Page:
Isotretinoin for rosacea

Isotretinoin (Accutane) is a form of vitamin A. Isotretinoin is usually only used for severe rosacea or rosacea that has not responded to antibiotics. It works by decreasing blood flow in the skin of the face and preventing pores from getting plugged. Low-dose isotretinoin has worked in treating rosacea for some people.1

Isotretinoin may cause serious side effects, such as mood changes, high triglyceride levels, liver damage, fatigue, and hair loss.

Note: Women who are pregnant or may become pregnant should not take isotretinoin because of the risk of serious side effects such as miscarriage and birth defects. The U.S. Food and Drug Administration (FDA) requires companies that make isotretinoin to register doctors who prescribe isotretinoin and the people who take isotretinoin. The program tries to ensure that people taking this medicine understand the risk of birth defects, take precautions to avoid pregnancy, and know what to do if they become pregnant. If your doctor suggests that you take isotretinoin, you must register with iPLEDGE to get the medicine. You can get more information and register at www.ipledgeprogram.com or by telephone at 1-866-495-0654 (toll-free).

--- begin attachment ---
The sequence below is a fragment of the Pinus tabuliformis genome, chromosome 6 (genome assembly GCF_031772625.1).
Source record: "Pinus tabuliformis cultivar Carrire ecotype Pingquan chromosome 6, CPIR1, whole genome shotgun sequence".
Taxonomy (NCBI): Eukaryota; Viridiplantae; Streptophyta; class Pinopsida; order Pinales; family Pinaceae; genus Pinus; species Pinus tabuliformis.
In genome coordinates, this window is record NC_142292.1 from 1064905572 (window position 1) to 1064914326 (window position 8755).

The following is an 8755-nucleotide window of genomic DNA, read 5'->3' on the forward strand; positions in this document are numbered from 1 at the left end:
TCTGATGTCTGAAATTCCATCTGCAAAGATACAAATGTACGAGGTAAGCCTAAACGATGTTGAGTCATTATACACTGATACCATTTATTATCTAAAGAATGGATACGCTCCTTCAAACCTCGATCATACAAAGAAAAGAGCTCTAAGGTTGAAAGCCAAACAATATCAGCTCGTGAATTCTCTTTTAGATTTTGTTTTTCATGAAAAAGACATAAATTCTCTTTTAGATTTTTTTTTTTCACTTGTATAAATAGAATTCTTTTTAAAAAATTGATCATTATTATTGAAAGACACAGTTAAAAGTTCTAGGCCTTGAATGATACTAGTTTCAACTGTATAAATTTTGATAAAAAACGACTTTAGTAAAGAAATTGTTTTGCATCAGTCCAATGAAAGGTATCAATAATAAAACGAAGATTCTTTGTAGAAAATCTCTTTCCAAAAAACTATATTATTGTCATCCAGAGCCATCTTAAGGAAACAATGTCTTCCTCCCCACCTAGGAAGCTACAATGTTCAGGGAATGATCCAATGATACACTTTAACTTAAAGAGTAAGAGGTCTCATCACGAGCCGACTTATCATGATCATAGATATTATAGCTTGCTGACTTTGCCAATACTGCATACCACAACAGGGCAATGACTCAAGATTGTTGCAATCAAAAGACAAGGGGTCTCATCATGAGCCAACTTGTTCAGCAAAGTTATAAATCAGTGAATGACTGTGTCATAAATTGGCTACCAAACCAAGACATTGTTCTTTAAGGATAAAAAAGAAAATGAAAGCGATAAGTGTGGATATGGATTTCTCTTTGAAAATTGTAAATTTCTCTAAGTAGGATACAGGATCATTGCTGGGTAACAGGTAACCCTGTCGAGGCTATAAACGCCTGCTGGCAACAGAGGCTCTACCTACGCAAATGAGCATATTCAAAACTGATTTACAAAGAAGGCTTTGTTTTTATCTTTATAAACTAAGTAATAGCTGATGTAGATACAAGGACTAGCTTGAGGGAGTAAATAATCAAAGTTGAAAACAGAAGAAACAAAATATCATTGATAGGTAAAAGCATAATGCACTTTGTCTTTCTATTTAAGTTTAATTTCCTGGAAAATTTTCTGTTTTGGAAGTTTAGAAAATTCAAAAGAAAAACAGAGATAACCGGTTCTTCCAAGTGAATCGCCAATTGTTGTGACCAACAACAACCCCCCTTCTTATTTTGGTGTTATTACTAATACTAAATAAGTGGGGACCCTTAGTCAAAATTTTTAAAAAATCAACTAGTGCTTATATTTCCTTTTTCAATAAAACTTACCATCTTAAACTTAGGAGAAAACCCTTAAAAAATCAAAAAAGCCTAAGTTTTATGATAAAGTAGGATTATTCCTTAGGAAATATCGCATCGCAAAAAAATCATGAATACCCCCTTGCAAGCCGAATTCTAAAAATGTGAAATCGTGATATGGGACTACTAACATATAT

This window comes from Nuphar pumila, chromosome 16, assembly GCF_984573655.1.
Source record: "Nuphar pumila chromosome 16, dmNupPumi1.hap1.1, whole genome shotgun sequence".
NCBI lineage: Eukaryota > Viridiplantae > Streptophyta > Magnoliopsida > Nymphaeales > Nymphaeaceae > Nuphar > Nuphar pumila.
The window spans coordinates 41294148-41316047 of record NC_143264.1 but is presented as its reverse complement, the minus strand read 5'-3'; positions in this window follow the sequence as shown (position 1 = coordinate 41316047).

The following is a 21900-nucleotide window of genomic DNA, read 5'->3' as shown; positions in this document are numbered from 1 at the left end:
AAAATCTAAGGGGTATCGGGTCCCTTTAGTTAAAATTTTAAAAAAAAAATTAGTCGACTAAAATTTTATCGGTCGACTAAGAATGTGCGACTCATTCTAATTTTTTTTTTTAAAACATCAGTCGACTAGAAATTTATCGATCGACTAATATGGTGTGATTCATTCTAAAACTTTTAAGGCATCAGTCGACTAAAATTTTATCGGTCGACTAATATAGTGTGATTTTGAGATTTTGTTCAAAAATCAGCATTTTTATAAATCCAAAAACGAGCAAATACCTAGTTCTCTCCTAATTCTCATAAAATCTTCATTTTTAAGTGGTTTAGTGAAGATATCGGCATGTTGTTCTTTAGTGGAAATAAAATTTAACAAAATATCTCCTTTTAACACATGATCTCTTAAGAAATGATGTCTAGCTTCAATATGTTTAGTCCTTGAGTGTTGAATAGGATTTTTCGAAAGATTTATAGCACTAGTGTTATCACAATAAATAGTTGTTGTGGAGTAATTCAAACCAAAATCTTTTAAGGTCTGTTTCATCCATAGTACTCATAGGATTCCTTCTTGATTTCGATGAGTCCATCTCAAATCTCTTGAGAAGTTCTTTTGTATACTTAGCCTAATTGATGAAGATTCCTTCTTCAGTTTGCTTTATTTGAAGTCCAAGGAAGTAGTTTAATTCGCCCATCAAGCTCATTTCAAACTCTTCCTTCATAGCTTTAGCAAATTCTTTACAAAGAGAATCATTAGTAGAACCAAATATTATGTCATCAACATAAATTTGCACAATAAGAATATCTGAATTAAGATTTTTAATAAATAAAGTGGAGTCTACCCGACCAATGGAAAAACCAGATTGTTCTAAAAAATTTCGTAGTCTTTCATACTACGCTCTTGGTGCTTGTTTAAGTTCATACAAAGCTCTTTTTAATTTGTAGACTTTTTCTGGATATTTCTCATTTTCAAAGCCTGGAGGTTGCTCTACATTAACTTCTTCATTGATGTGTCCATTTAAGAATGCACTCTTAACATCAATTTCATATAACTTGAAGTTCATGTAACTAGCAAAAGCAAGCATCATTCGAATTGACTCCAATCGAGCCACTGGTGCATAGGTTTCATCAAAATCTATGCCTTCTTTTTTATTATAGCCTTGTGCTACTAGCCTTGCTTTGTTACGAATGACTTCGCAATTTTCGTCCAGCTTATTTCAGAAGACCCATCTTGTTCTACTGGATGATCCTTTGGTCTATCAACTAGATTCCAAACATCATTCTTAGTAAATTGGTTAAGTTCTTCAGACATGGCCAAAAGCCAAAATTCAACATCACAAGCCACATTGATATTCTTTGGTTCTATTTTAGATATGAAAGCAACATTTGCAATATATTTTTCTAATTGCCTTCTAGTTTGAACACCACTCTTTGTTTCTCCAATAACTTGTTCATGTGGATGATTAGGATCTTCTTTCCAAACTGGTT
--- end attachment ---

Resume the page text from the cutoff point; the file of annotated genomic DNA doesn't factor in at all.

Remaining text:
Citations

  1. Pelle MT (2008). Rosacea. In K Wolff et al., eds., Fitzpatrick's Dermatology in General Medicine, 7th ed., vol. 1, pp. 703–709. New York: McGraw-Hill Medical.

Last Updated: July 14, 2009

related physicians

related services

Bon Secours International| Sisters of Bon Secours USA| Bon Secours Health System

This information does not replace the advice of a doctor. Healthwise disclaims any warranty or liability for your use of this information. Your use of this information means that you agree to the Terms of Use. Privacy Policy. How this information was developed to help you make better health decisions.

© 1995-2010 Healthwise, Incorporated. Healthwise, Healthwise for every health decision, and the Healthwise logo are trademarks of Healthwise, Incorporated.